The Sentinel DX4200 looks and feels much like many of the NAS servers we have reviewed here at Bigbruin.com, and as mentioned it is what is on the inside that sets it apart. The promotional image below highlights some of the typical features we would expect to see... A small cube with a front access door, a few buttons, and a two line LCD screen.
To further illustrate the physical similarity to other NAS servers, and to give a side-by-side size comparison we have the image below. On the top of these shelves we have five network storage servers, including from left-to-right: a Thecus N5550 (with 5x 2TB drives), a Windows server in a Bitfenix Prodigy case (with 4x 3TB drives), the WD Sentinel DX4200 (with 4x 4TB drives), a Synology DS415+ (with 4x 3TB drives), and a Synology DS415play (with 4x 2TB drives). As you can see, it is rather small compared to other devices that are intended to do roughly the same thing.
The below left image shows the front of the DX4200, which features a large perforated panel to allow air to flow through to the drives. At the top is a two line LCD display that provides details about the system, a power button is off to the left, and two navigation buttons are off to the right. Below the LCD display are four indicator LEDs that cna provide status information about their respective drive. The below right image takes a closer look at the perforated fron panel in the area near the keyed lock.
Unlocking the front panel provides access to the four storage drives, and as seen in the below left image there is a small graphic that explains how to get the drives out. Each drive is held in place by a latching door of its own, and for the most convenient installation / hot swap access there are no drive trays required. The below right image shows all of the drive doors opened, with the end of the WD Se drives visible.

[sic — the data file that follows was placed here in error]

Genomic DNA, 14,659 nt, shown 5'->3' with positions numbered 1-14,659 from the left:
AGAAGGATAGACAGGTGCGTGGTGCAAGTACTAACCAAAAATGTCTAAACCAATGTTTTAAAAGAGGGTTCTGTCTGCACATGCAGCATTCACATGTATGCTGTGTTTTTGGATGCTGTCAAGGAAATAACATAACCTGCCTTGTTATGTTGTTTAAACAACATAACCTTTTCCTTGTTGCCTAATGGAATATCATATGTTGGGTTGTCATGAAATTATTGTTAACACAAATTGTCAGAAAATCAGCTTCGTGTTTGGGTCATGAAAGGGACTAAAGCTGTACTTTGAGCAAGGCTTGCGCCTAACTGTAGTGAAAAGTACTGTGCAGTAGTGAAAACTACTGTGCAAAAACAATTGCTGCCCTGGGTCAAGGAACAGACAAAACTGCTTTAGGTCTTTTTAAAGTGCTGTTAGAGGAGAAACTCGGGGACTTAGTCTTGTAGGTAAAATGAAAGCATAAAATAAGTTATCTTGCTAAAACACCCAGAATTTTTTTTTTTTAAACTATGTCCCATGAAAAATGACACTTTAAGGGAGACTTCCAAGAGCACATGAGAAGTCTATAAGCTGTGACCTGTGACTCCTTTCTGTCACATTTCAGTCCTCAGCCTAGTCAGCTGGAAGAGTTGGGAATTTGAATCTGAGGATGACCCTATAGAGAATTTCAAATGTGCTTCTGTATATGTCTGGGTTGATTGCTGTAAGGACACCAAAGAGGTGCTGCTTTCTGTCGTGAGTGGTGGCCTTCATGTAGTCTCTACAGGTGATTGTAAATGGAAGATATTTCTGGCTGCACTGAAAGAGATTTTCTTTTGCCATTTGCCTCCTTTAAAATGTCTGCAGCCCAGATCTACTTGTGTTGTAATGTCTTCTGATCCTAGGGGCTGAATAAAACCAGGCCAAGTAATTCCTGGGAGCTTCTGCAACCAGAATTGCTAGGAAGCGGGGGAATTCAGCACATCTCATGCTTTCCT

The below left image shows that with a door opened, a drive just slides in/out on a track designed to line it up perfectly with the SATA data/power header at the back. The below right image shows one of the WD Se 4TB drives removed from the system. These drives offer performance and reliability beyond what you might typically find in a NAS server, and they should provide peace of mind since you are using datacenter quality drives.
The below left image shows the back of the server, which may loook typical, but features some interesting items. A cooling fan and dual Gigabit network adapters may be fairly common, but the rest of the features are a bit above and beyond what you might normally see. While many NAS devices have a USB 3.0 port or two, the DX4200 offers four of them! And while you will definitely need a power connector to get something like this fired up, the DX4200 has two of them which could provide redundancy in case one fails (though there is only one power cord provided). You will also find a VGA port, which is what I used for the initial setup until I had the server to the point where I could continue working on it via a remote desktop connection. You can connect a monitor, keyboard, and mouse and access the DX4200 locally like you would a typical Windows computer. The below right image shows one of the server's side panels which is mostly solid metal except for some ventilation holes near the top.